layan miscalculation, both of the'Indian re-
action and the universal Asian response. There
is a difference between a blunder anrd a mis-
calculation.
BUT WHICHEVER it was, Chou En-lai would
not be coming to New Delhi if there were
not a world court of opinion which he assessed
badly. Without supply roads or logistics, and
with inferior planes that could not match the
Chinese, Nehru played it entirely for that
world court. He had his hands -full at home,
where the leaders of the normally tiny oppo-
sition found themselves expressing the full rage
and frustration of the Indian people. Even
now Acharya Kripilanl, Minoo Masani, and
the other Opposition leaders have joined in a
manifesto to Nehru to push the Chinese out of
the occupied territory and then negotiate.
I don't know how Mao tse-Tung, who is a
master of the tactic of zigzag in history, will
fit this one into his now overworked doctrine
of "contradictions" in Marxist theory. It has
been the boast of the tough-minded Chinese
leaders that they deal only with the hard facts
of population, resources, armies, technology,
and power, unlike the tender-minded liberals
of the West who deal with the intangibles of
world opinion. It looks now as if the Chinese
bad miscalculated on the intangibles. Above all
else, they had not counted on the rise in
Editorial Staff
THOMAS TURNER. Editor
IHLIP POWER ROBERT JUNKER
ditorial Director City Editor
IM BENAGH................ ...... Sports Editor
ETER DAWSON ............ Associate City Editor
3HARLES KOZOLL .............Personnel Director
fOAN KAATZ. Magazine Editor
ARTON HUTHWAITE . Associate Editorial Director
RED KATZ..............Associate Sports Editor
AVE LYON .........Associate Sports Editor
O HARDEE..................Contributing Editor
RNOLD TOYNBEE............ Contributing Editor

Russian prestige in Asia in contrast with the
fall in their own. Hence Chou's mission to New
Delhi.
THE CASE OF SOUTH AFRICA presents an
even clearer and more massive condemna-
tion before the world court. In one of those
tricks that history plays it was left to the
grandson of Henry Cabot Lodge to cast Ameri-
ca's vote for the resolution of censure in the
Security Council. Russia and the United States
vied with each other in condemning Ver-
woerd's massacre at Langa, not only on what-
ever ethical scruples each mustered, but be-
cause each is desperately wooing the new Afri-
can-Asian nation-states. Even the British and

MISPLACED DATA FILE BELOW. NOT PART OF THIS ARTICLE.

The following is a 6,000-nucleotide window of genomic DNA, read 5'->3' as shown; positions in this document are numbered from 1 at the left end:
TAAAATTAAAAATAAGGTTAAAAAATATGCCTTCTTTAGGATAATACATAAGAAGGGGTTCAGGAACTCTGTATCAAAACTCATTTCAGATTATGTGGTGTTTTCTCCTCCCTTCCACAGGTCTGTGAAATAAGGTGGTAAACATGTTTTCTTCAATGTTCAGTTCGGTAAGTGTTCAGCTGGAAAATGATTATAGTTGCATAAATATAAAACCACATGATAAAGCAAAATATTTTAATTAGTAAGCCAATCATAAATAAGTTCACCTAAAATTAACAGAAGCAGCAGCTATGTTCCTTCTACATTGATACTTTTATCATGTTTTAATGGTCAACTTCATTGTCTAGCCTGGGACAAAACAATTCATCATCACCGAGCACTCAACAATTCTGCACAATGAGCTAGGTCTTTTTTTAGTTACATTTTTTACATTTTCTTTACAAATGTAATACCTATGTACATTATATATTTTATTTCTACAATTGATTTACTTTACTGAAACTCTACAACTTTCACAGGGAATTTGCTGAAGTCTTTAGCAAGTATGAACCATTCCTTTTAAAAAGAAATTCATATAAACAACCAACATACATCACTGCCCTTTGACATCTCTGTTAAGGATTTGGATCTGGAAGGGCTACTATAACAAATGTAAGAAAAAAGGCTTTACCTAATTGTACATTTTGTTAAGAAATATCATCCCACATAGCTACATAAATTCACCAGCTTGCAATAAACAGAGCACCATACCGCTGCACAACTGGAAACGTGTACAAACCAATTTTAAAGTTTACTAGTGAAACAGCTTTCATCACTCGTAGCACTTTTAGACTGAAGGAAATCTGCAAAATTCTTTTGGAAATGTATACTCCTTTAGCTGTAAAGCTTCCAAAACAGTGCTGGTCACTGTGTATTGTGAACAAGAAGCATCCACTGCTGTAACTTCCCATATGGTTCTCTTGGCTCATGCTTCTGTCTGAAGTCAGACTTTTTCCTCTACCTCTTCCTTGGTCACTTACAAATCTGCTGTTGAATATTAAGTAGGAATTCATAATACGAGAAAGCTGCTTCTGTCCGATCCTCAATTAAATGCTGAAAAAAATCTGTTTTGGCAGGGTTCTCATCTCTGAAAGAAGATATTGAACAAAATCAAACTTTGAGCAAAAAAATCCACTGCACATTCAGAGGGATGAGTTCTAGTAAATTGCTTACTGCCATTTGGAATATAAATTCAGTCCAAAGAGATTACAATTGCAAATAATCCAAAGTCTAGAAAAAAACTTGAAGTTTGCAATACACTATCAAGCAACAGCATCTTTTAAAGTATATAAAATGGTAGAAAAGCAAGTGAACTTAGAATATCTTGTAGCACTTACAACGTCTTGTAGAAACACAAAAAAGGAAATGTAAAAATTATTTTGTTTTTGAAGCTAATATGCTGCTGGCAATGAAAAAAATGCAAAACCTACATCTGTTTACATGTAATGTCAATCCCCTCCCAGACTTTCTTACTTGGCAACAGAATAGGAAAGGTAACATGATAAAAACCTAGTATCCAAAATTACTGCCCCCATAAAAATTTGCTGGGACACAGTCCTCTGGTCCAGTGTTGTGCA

French delegates, who abstained from voting
on tactical grounds, made the right noises of
revulsion on moral grounds.
The problem which bothered the British and
French was that of non-intervention in the
internal affairs of any nation. It was the same
problem that bothered Nehru and Krishna
Menon when the latter made his fateful
'United Nations speech on the Tibetan resolu-
tion. It is the old question of sovereignty, and
it is time we faced the need for rethinking it.
Yesterday it was the Russians in Hungary and
the Chinese in Tibet who invoked it. Today it
is the South Africans. Tomorrow it will be-
who? And in what cause?
WE LIVE ON THE edge of history, when no
nation dare go all the way in using either
its sovereignty or its full power, lest it plunge
the world into a crisis from which there is no
return. Dulles was perhaps the last of the
world decision-makers to play with the idea of
brinkmanship. Even he was aghast when'An-
thony Eden went him one better, and charged
over the brink at Suez.
The question for political leaders today is
not how close to the edge you come, but how
far from the edge can you get. I don't mean
that there will be real headway made at the
Geneva disarmament talks, or even at the
Paris summit. Eisenhower still seems to think
that America can make headway in the nuclear
weapons race, in order to bargain from strength
at the summits to come, when the fact is that
nuclear advantage is illusory.
There can no longer be unlimited national
sovereignty, for the simple reason that no na-
tion dare any longer use the full measure of
its power nor can it carry out its threats. De
Gaulle, having exploded the second French
atom-bomb, is probably no closer to using
either of the two models than he was before
he had them. Under the system of classical
world politics the idea was to amass power
in order to use it at need. Today the members
of the Nuclear Club, into which De Gaulle
was graciously inducted the other day by
khrushchev, have surplus power which they
dire not use but which they also dare not
ranps an -pf m..

By PAT GOLDEN and
PHILIP SHERMAN
Daily Staff Writers